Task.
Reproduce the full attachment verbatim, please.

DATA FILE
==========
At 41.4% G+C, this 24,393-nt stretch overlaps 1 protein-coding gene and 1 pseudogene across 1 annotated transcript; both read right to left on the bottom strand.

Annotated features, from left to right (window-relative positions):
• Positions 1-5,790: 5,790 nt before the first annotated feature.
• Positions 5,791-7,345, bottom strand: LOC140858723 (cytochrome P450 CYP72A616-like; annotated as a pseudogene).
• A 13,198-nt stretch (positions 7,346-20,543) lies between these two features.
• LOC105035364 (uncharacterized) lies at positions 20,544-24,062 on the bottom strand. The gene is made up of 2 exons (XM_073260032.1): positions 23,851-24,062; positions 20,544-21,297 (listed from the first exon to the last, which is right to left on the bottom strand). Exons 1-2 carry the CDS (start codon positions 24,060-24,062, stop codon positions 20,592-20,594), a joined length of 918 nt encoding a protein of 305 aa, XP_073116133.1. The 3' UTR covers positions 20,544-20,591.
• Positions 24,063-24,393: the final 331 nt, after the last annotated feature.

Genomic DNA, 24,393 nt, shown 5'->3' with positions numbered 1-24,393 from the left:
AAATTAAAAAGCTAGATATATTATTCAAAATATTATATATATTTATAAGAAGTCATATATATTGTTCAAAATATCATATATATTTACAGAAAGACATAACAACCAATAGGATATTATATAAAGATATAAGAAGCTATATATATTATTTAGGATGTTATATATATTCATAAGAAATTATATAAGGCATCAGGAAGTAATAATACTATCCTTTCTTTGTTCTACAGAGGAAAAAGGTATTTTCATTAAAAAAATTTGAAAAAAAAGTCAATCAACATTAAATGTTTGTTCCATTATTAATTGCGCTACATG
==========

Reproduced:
At 41.4% G+C, this 24,393-nt stretch overlaps 1 protein-coding gene and 1 pseudogene across 1 annotated transcript; both read right to left on the bottom strand.

Annotated features, from left to right (window-relative positions):
• Positions 1-5,790: 5,790 nt before the first annotated feature.
• Positions 5,791-7,345, bottom strand: LOC140858723 (cytochrome P450 CYP72A616-like; annotated as a pseudogene).
• A 13,198-nt stretch (positions 7,346-20,543) lies between these two features.
• LOC105035364 (uncharacterized) lies at positions 20,544-24,062 on the bottom strand. The gene is made up of 2 exons (XM_073260032.1): positions 23,851-24,062; positions 20,544-21,297 (listed from the first exon to the last, which is right to left on the bottom strand). Exons 1-2 carry the CDS (start codon positions 24,060-24,062, stop codon positions 20,592-20,594), a joined length of 918 nt encoding a protein of 305 aa, XP_073116133.1. The 3' UTR covers positions 20,544-20,591.
• Positions 24,063-24,393: the final 331 nt, after the last annotated feature.

Genomic DNA, 24,393 nt, shown 5'->3' with positions numbered 1-24,393 from the left:
AAATTAAAAAGCTAGATATATTATTCAAAATATTATATATATTTATAAGAAGTCATATATATTGTTCAAAATATCATATATATTTACAGAAAGACATAACAACCAATAGGATATTATATAAAGATATAAGAAGCTATATATATTATTTAGGATGTTATATATATTCATAAGAAATTATATAAGGCATCAGGAAGTAATAATACTATCCTTTCTTTGTTCTACAGAGGAAAAAGGTATTTTCATTAAAAAAATTTGAAAAAAAAGTCAATCAACATTAAATGTTTGTTCCATTATTAATTGCGCTACATG